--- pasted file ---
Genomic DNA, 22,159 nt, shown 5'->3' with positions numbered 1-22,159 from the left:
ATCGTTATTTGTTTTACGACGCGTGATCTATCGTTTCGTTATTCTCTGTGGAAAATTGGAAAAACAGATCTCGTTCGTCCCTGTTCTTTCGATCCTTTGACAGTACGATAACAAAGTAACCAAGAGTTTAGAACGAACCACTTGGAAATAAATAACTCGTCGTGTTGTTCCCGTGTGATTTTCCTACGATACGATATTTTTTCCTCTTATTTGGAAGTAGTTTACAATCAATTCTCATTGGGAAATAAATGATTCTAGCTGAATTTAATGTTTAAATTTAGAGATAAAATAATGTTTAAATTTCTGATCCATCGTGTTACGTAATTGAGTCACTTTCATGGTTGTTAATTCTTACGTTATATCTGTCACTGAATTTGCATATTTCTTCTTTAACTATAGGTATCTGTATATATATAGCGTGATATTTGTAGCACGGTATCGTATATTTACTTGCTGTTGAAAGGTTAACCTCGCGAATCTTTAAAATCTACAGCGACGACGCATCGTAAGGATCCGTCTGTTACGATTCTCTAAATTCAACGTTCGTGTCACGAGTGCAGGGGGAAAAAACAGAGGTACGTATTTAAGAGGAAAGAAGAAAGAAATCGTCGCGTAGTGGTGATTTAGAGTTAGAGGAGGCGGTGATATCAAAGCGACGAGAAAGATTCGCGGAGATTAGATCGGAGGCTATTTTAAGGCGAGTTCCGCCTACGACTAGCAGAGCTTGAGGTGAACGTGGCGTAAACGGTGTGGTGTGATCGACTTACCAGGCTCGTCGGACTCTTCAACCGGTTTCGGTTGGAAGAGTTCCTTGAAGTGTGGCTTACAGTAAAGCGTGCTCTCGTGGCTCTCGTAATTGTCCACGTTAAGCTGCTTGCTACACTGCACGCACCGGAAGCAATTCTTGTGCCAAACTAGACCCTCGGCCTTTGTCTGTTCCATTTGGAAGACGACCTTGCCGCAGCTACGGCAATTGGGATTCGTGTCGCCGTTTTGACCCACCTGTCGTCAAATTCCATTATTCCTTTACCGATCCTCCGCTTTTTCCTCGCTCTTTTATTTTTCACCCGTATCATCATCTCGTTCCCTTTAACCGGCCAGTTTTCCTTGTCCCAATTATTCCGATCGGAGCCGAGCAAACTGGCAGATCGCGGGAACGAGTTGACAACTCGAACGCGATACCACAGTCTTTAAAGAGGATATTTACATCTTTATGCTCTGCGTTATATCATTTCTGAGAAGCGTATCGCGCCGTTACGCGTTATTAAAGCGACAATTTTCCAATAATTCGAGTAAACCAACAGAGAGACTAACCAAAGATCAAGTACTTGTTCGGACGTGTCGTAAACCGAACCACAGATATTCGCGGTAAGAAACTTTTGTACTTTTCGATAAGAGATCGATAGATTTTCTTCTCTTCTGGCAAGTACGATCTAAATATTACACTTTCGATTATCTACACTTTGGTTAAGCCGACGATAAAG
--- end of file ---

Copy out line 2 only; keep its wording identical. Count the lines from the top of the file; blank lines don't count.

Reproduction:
ATCGTTATTTGTTTTACGACGCGTGATCTATCGTTTCGTTATTCTCTGTGGAAAATTGGAAAAACAGATCTCGTTCGTCCCTGTTCTTTCGATCCTTTGACAGTACGATAACAAAGTAACCAAGAGTTTAGAACGAACCACTTGGAAATAAATAACTCGTCGTGTTGTTCCCGTGTGATTTTCCTACGATACGATATTTTTTCCTCTTATTTGGAAGTAGTTTACAATCAATTCTCATTGGGAAATAAATGATTCTAGCTGAATTTAATGTTTAAATTTAGAGATAAAATAATGTTTAAATTTCTGATCCATCGTGTTACGTAATTGAGTCACTTTCATGGTTGTTAATTCTTACGTTATATCTGTCACTGAATTTGCATATTTCTTCTTTAACTATAGGTATCTGTATATATATAGCGTGATATTTGTAGCACGGTATCGTATATTTACTTGCTGTTGAAAGGTTAACCTCGCGAATCTTTAAAATCTACAGCGACGACGCATCGTAAGGATCCGTCTGTTACGATTCTCTAAATTCAACGTTCGTGTCACGAGTGCAGGGGGAAAAAACAGAGGTACGTATTTAAGAGGAAAGAAGAAAGAAATCGTCGCGTAGTGGTGATTTAGAGTTAGAGGAGGCGGTGATATCAAAGCGACGAGAAAGATTCGCGGAGATTAGATCGGAGGCTATTTTAAGGCGAGTTCCGCCTACGACTAGCAGAGCTTGAGGTGAACGTGGCGTAAACGGTGTGGTGTGATCGACTTACCAGGCTCGTCGGACTCTTCAACCGGTTTCGGTTGGAAGAGTTCCTTGAAGTGTGGCTTACAGTAAAGCGTGCTCTCGTGGCTCTCGTAATTGTCCACGTTAAGCTGCTTGCTACACTGCACGCACCGGAAGCAATTCTTGTGCCAAACTAGACCCTCGGCCTTTGTCTGTTCCATTTGGAAGACGACCTTGCCGCAGCTACGGCAATTGGGATTCGTGTCGCCGTTTTGACCCACCTGTCGTCAAATTCCATTATTCCTTTACCGATCCTCCGCTTTTTCCTCGCTCTTTTATTTTTCACCCGTATCATCATCTCGTTCCCTTTAACCGGCCAGTTTTCCTTGTCCCAATTATTCCGATCGGAGCCGAGCAAACTGGCAGATCGCGGGAACGAGTTGACAACTCGAACGCGATACCACAGTCTTTAAAGAGGATATTTACATCTTTATGCTCTGCGTTATATCATTTCTGAGAAGCGTATCGCGCCGTTACGCGTTATTAAAGCGACAATTTTCCAATAATTCGAGTAAACCAACAGAGAGACTAACCAAAGATCAAGTACTTGTTCGGACGTGTCGTAAACCGAACCACAGATATTCGCGGTAAGAAACTTTTGTACTTTTCGATAAGAGATCGATAGATTTTCTTCTCTTCTGGCAAGTACGATCTAAATATTACACTTTCGATTATCTACACTTTGGTTAAGCCGACGATAAAG